Credit: St. Louis American
Some of the crew for “Black Girl, Bleu,” from left to right, back to front: Demetria Smith-Bryant (camera), Brittney Butler (director of photography), Diamond Younge (camera assistant), Sharee Silerio (writer, director and producer), Sydney Hart (production assistant), Chloe Owens (still photographer and post-production PA) and Erica Walker (production assistant).

'Bleu' debunks myths surrounding mental health, trauma

"Black Girl, Bleu" features conversations with therapists and corporate executives about the stigma of mental health and its impact on Black women

ST. LOUIS — In the early 1990s filmmaker Sharee Silerio’s family relocated from Northwoods to Florissant. The move thrust her into a social situation she wasn’t prepared for: she was one of the few Black faces in her neighborhood.

Her interest in cinematography and her Uncle Vornell Clemons, affectionately known as ‘Uncle Nell,’ were the two outlets that helped her during the transition.

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Clemons was also the first person Silerio saw battle mental illnesses. In addition to social anxiety, he was also diagnosed with schizoaffective disorder, a cognitive condition associated with schizophrenic symptoms, including hallucinations and depression.

When Clemons died in 2016 Silerio said she turned to her family for counsel after sinking into a deep, dark depression of her own.

Instead of getting their support, Sileria said she was met with insensitivity and criticism.

Their comments prompted her to make the 30-minute documentary, “Black Girl, Bleu.” The film features conversations with therapists and corporate executives about the stigma of mental health and its impact on Black women.

“I questioned how this could be the last time myself and other Black women hear those things,” Silerio said. “I picked up my camera and decided to find Black women of all ages and backgrounds to talk about their mental health journey and ultimately remove the myth encompassed with seeking help. I wanted to humanize the people who were facing mental crises.”

The film premiered its first virtual screening, with Q&A in October for World Mental Health Day and in the Black Hollywood Education Resource Center’s 26th Annual African American Short Film Showcase.

In January the documentary will be featured in the Denton (Texas) Black Film Festival’s virtual screening. The reception for the first two showings was so favorable that some suggested it deserved to be picked up by outlets such as Netflix and OWN, Silerio said.

“A lot of people said the film will free black women and people fighting mental illness,” she said. “A lady messaged me the same day she watched the film to tell me she felt God saying her chains were broken.”

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Interview subjects reveal vulnerability as they discuss their encounters with psychological trauma. Silerio prides herself in treating them with dignity and respect.

Karissa Anderson, one of the women interviewed, was an advocacy director and organizer. She explained how the double-homicide of her uncles almost drove her to suicide.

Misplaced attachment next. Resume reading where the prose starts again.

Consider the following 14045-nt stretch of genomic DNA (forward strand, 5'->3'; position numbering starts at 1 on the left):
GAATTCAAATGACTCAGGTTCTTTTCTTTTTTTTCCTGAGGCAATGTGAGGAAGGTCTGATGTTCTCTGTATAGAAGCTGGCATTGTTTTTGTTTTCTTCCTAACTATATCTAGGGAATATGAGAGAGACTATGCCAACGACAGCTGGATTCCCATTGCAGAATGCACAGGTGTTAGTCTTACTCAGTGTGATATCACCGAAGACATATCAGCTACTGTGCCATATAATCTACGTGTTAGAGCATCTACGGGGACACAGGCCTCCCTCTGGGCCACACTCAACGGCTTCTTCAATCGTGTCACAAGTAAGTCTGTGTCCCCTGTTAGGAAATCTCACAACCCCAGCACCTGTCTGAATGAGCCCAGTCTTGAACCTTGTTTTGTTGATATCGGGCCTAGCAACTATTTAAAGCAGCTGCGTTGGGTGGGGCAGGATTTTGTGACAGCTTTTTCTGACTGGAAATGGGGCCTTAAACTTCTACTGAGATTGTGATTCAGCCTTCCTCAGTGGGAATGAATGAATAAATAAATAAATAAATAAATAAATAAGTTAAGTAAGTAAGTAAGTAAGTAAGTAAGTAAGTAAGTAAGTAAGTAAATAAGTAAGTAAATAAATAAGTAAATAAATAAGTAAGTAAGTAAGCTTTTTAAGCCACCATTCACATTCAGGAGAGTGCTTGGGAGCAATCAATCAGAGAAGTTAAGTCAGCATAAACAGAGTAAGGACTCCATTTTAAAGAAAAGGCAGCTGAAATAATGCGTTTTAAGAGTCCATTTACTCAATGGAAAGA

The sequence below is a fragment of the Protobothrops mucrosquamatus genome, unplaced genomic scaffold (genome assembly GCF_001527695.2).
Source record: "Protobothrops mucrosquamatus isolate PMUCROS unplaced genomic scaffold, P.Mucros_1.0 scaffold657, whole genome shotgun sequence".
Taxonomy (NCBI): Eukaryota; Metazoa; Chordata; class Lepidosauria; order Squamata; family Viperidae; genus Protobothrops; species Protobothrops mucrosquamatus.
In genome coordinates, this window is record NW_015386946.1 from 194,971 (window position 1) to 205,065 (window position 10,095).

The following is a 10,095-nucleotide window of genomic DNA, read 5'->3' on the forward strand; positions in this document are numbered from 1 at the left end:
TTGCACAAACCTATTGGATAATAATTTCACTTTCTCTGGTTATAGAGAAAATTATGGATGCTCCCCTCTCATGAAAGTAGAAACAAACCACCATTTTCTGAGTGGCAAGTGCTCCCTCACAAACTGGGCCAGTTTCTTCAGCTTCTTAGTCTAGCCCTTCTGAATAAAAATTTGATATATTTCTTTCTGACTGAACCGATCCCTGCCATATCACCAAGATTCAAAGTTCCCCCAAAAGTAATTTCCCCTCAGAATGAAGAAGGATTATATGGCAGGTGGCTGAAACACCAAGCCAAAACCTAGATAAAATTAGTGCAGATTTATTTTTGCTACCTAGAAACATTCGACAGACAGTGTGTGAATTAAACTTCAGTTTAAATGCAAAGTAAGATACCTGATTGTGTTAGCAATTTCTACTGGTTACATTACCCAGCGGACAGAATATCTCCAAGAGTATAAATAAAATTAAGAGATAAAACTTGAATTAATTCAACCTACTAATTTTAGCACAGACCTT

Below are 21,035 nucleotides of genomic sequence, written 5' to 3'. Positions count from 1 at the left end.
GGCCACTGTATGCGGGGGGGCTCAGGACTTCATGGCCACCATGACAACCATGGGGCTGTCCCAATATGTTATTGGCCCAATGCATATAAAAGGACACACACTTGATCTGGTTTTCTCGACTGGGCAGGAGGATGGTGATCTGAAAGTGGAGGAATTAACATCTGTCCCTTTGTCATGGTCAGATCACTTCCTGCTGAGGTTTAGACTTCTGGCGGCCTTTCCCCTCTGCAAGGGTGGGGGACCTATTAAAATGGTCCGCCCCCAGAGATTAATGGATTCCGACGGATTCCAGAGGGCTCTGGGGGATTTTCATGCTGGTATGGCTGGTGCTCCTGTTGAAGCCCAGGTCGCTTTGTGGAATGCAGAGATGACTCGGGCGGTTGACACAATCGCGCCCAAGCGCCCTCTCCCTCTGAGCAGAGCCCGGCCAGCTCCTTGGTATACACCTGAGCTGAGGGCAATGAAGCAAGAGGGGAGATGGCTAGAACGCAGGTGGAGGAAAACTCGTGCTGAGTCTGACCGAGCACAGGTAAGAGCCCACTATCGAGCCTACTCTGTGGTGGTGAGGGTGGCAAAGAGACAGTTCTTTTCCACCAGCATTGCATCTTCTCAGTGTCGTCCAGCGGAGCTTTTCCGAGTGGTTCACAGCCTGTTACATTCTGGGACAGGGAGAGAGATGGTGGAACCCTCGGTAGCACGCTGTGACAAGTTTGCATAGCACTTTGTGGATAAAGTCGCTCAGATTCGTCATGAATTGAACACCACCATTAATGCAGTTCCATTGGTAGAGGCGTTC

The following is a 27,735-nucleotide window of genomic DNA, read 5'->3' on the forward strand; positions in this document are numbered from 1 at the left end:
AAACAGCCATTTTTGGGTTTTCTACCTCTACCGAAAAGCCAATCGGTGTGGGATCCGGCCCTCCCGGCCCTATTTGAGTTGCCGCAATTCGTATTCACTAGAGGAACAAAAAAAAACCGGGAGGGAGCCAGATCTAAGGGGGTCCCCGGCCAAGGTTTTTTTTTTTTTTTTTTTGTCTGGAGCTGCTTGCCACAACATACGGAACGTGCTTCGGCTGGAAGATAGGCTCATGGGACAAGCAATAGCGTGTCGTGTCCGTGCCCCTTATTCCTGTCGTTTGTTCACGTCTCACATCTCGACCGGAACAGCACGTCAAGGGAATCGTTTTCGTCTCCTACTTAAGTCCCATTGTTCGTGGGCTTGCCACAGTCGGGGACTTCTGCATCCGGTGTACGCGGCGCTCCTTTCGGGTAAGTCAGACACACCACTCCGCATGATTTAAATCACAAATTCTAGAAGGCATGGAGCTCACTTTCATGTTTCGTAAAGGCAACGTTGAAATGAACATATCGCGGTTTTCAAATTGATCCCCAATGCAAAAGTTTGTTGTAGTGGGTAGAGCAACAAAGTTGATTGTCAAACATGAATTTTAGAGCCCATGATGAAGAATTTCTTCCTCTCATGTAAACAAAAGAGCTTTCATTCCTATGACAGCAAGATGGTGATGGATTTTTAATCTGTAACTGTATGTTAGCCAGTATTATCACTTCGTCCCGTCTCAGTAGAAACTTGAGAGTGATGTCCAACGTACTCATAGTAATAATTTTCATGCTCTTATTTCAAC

“It was a late night in January 2018. I don’t recall what triggered it, but I couldn’t rest, eat or concentrate,” Anderson said. “I found myself looking for somewhere to drive off and be done with it.”

Silero’s film analyzes the misconception that comes from the “strong black woman” stereotype and debunks it by explaining that it’s perfectly acceptable for Black women to display emotions without having to feel they must carry everyone else’s burdens.

“We don’t have the opportunity to fall apart because we have to take care of our children,” Silerio said in an interview. “We have relationships to manage. We have careers. “There’s all these things we have to do no matter what. We must let people see yes, we are women with all this magic, we do all these things, and carry loads, but we also need to release them.

“We need to cry. We need to break. We need to seek our healing. We can be ourselves without judgment and then offer the same to other Black women to erase that myth.”

This position is echoed by others, including Tracie Berry-Mcghee, therapist and founder of SistaKeeper Empowerment Center. She believes that generational curses and cycles can be broken by confronting current and past mental trauma.

“Mental health in the Black community is so important,” Berry-McGhee said. “It’s crucial that we face mental health because it allows us to break a lot of cycles.”

Silerio’s overall mission with “Black Girl, Bleu” and her other projects is to make room for Black women to feel they can be themselves and be accepted just as they are.

Growing up in Florissant and being one of the few Black families at that time was a major motivation for doing the documentary, she said.

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“I want Black women to know they are loved, and there’s power in being you,” Silerio said.

Black Girl, Bleu was produced by Silerio’s company, 11 Star Studios, and received support from the Regional Arts Commission.

The public may view Denton’s Black Virtual Film Festival from Jan. 27 through Feb.1. For more information about the screening, visit: https://dentonbff.com/.

For more information about the mental health initiative visit: blackgirlbleu.com/mentalhealthfund/